In terms of regional activity, Bell “had a great year in Europe,” with solid sales and a “large wave” of customers who are new to the company. Thacker highlighted the success of the 505 in the continent, with 80 of the type now in operation there.

Asia-Pacific saw strong commercial activity and demand across the region, he said, highlighting Bell’s recent acquisition of Eagle Copters Maintenance as allowing the OEM to expand its support for customers in the region.

China continues to be an “incredibly underserved” market, said Thacker, adding that Bell continues to engage with partners and customers as the country opens up. However, he cautioned that development of that market remains “a long play, particularly in the current environment.”

Latin America produced over 50 orders for Bell in 2022, with the region ordering the most 412s of any in the world last year.

In terms of future product developments, Thacker said Bell is “actively engaged in developments that are appropriate for each of our products,” but the focus on the commercial side is to get the 525 certified and in the field, followed by kits to enable it to enter sectors beyond its initial utility/oil-and-gas configuration.

The type’s market entry may have been somewhat aided by its delayed certification, with the oil-and-gas market appearing to rebound after a prolonged downturn.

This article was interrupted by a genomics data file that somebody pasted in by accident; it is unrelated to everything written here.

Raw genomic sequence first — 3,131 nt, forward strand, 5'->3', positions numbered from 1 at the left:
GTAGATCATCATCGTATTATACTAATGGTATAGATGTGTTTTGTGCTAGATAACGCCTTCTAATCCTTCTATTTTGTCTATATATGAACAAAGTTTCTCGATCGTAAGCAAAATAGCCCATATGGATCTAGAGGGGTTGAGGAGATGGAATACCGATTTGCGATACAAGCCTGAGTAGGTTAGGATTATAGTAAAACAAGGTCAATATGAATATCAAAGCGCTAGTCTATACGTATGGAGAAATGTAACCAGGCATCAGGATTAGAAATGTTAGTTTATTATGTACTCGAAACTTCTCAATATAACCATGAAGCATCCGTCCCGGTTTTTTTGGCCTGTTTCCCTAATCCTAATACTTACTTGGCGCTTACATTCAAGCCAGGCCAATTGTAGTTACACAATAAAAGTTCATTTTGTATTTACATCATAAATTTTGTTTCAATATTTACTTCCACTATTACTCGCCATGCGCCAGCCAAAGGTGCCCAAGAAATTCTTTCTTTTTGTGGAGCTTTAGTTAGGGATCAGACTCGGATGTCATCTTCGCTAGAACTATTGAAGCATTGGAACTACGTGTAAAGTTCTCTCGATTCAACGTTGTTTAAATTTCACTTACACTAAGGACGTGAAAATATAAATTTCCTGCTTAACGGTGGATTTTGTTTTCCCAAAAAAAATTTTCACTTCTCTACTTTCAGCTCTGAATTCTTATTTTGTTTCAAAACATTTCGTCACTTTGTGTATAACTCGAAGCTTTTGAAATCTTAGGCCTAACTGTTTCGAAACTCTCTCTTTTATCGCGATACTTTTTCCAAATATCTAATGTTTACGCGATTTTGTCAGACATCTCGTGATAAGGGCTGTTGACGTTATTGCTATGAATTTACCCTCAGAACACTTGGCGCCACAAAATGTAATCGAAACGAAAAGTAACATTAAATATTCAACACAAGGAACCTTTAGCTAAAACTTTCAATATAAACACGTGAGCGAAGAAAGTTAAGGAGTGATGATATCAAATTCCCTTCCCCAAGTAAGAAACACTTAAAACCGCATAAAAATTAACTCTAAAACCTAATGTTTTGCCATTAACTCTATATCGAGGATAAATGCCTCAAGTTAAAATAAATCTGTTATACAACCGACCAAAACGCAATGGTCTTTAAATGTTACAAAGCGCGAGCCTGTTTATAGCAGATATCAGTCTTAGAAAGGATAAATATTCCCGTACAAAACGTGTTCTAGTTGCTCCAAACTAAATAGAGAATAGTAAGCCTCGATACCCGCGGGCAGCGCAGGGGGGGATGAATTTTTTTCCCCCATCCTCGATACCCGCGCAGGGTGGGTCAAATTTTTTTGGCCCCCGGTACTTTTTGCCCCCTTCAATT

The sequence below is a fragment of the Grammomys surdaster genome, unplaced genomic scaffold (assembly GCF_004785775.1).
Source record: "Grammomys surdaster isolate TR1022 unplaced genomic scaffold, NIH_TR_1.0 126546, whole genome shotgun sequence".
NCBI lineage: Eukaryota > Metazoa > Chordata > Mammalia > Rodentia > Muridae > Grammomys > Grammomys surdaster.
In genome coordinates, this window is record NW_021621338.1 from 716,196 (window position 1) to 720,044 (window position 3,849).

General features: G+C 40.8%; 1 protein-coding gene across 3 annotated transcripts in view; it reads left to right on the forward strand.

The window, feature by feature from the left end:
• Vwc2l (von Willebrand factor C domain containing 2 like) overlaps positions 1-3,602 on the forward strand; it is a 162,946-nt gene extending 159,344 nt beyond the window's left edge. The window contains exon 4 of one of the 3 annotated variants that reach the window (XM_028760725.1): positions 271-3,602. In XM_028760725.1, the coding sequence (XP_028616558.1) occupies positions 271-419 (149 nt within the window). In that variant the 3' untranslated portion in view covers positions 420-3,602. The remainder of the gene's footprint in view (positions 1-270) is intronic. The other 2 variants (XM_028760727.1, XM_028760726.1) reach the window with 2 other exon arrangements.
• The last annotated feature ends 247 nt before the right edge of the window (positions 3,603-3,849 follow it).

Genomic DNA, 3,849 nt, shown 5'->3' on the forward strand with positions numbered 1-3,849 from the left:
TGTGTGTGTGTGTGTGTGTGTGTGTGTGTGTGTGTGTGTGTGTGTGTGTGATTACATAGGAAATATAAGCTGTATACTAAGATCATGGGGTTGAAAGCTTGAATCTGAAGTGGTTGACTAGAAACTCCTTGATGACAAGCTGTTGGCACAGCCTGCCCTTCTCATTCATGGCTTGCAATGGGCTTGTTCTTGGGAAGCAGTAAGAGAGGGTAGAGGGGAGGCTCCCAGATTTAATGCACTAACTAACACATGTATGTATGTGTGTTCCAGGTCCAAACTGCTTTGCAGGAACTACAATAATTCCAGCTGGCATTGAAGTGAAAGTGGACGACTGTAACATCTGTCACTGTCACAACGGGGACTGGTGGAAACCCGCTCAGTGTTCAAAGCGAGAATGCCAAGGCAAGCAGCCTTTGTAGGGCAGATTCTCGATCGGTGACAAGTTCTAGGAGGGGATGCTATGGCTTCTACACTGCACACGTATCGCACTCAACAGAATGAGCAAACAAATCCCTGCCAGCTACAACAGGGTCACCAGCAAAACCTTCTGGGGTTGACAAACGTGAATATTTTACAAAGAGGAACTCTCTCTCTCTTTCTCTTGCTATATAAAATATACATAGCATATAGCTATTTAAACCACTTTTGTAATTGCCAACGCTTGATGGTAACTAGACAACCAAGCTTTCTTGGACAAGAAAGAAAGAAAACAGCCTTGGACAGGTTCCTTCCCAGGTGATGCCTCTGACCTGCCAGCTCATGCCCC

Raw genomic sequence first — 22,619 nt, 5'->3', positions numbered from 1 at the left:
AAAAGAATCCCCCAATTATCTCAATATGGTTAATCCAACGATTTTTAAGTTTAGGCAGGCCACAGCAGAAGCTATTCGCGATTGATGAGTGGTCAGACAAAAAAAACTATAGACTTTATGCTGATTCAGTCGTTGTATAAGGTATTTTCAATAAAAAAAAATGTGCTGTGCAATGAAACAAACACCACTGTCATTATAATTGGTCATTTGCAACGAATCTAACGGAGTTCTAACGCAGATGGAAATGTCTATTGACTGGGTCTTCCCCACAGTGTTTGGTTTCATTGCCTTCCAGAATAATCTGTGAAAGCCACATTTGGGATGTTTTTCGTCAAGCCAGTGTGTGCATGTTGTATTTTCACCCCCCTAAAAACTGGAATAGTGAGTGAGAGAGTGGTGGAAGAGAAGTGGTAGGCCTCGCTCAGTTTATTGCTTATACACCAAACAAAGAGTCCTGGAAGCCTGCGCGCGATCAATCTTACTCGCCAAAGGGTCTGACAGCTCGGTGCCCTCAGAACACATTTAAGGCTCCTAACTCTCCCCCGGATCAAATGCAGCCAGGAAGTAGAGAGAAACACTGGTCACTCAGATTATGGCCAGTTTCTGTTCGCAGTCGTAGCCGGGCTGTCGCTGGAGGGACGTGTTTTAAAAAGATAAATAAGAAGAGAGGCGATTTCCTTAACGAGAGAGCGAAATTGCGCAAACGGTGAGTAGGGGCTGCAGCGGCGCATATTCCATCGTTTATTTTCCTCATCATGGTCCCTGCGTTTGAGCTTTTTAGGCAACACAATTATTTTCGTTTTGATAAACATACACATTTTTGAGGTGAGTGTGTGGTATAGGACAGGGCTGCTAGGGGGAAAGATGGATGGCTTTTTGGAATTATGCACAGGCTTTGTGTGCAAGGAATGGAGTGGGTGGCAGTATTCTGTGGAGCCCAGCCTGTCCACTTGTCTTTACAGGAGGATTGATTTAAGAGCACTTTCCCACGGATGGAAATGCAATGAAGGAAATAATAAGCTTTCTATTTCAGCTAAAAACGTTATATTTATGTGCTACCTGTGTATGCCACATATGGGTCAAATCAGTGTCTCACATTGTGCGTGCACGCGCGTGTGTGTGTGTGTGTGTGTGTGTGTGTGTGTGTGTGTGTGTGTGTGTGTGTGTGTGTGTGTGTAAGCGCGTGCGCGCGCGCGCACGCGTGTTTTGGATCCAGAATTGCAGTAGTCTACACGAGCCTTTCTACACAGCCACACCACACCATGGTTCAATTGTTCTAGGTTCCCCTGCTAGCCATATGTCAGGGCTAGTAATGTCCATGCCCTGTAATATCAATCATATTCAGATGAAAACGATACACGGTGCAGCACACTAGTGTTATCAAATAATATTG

“We see that demand is coming back,” said Thacker. “There were a lot of aircraft kind of parked on the sidelines, and I would say our observation is that the bulk of that is back in operation. I think you’ll see that it’s good timing for us to come to market.”

Snyder said the certification of the 525 could herald the start of a “refresh” for the commercial line.

“I think what you’ll see is going forward is once the 525 gets [certified], we need to continue to work on kits and upgrades for the 525, [and then] you’re going to see a lot of new things being done on the rest of the commercial line as that investment starts working its way in there,” he said. “You’ll start to see a refresh coming on that side of the business.”

The first focus for new product developments would be safety, said Thacker.

“There are key things that can be hazardous in rotorcraft operations, so we’ll continue to put out aftermarket kits for things like . . . bird-strike resistant windshields, [and] continuing to look at ways that we can improve the pilot situational awareness for things like wire or ground strikes,” he said.

These would be provided as both aftermarket kits and as forward fit, he added.

Looking ahead at the evolving economic environment, Thacker said he sees the pricing environment continuing to increase.

“As inflation comes in, we all have to react to that,” he said. “What we’ve tried to do is make sure that we’re taking care of our business while we’re also trying to minimize the impact to our end customers, and try to walk that balance.”